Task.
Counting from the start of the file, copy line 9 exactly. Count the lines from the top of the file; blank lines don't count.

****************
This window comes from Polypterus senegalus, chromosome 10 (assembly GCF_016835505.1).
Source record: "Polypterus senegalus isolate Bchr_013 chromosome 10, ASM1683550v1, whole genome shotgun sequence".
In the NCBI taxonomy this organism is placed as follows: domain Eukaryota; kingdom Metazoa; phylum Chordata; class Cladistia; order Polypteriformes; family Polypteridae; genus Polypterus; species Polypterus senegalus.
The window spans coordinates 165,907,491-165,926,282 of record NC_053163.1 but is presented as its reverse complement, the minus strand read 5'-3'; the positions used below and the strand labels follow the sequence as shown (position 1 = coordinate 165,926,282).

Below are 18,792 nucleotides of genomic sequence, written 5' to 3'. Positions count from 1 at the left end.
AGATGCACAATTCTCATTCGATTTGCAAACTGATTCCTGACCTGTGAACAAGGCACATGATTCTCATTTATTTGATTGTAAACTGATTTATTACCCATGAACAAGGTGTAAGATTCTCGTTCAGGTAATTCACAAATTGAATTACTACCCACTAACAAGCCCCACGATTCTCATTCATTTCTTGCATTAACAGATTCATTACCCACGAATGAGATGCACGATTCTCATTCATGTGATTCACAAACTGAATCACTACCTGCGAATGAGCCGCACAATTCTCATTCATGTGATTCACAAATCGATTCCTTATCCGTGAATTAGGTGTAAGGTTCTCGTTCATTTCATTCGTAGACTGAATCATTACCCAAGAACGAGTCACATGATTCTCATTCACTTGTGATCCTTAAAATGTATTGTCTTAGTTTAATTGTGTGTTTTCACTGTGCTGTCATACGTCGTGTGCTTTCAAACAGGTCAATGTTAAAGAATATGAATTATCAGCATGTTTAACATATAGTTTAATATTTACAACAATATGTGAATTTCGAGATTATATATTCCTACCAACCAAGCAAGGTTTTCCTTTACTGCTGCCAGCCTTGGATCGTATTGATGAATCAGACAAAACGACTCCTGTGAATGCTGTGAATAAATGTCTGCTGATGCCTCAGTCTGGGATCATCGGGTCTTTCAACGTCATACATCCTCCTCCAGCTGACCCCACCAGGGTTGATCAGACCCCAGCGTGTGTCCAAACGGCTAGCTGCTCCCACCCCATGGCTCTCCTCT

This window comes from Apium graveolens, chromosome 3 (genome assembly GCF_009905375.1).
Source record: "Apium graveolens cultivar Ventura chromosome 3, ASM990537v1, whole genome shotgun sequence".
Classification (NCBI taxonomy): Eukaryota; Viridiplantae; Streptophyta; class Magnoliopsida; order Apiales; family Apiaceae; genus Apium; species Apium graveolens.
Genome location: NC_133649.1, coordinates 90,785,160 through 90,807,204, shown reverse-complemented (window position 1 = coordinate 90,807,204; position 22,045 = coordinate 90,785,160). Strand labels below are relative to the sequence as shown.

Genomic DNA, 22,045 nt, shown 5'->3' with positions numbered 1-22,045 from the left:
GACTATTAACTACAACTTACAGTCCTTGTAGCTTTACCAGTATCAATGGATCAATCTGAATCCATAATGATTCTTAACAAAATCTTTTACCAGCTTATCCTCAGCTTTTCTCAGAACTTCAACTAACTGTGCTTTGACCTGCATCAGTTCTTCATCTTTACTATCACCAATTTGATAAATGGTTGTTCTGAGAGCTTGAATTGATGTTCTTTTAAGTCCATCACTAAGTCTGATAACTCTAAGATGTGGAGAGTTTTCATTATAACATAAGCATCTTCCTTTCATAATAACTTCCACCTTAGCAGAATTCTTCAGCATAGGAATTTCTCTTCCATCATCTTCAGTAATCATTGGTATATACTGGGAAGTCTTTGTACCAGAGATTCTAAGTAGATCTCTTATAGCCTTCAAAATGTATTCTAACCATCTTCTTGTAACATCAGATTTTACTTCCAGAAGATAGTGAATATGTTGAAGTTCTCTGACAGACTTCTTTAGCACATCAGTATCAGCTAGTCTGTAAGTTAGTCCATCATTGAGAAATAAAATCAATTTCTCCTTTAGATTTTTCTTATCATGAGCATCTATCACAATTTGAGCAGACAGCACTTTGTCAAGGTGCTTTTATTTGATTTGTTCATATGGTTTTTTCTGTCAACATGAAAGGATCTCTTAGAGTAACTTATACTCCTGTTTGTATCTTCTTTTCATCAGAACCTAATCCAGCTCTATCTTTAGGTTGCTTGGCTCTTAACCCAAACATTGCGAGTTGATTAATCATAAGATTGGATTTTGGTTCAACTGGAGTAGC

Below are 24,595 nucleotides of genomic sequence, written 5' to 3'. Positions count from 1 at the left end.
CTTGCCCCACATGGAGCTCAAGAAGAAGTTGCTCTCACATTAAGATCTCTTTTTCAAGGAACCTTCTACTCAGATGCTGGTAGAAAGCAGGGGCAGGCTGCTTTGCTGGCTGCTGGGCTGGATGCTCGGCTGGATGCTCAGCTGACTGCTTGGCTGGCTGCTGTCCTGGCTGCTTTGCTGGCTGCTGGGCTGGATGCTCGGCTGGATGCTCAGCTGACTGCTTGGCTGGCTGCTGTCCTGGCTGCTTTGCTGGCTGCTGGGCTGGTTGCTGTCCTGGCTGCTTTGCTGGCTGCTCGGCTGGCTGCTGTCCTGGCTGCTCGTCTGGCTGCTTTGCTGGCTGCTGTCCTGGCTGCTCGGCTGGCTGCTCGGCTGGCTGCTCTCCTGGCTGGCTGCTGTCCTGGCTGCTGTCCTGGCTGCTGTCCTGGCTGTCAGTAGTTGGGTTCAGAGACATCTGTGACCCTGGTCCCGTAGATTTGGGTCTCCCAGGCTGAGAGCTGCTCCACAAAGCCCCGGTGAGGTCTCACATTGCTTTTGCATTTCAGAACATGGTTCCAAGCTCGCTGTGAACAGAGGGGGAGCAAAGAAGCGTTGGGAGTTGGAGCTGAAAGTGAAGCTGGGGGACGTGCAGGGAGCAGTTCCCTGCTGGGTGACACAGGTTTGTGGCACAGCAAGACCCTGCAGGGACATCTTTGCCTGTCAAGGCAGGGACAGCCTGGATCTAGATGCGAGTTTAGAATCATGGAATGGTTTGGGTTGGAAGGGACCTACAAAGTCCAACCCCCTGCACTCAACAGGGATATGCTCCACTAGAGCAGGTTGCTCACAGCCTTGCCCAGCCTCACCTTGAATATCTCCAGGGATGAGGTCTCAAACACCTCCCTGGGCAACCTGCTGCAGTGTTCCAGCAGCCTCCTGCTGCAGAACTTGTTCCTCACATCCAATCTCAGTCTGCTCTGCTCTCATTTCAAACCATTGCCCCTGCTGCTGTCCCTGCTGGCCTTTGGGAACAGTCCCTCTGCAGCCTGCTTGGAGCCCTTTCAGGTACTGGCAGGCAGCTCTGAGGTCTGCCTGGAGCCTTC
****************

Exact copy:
Classification (NCBI taxonomy): Eukaryota; Viridiplantae; Streptophyta; class Magnoliopsida; order Apiales; family Apiaceae; genus Apium; species Apium graveolens.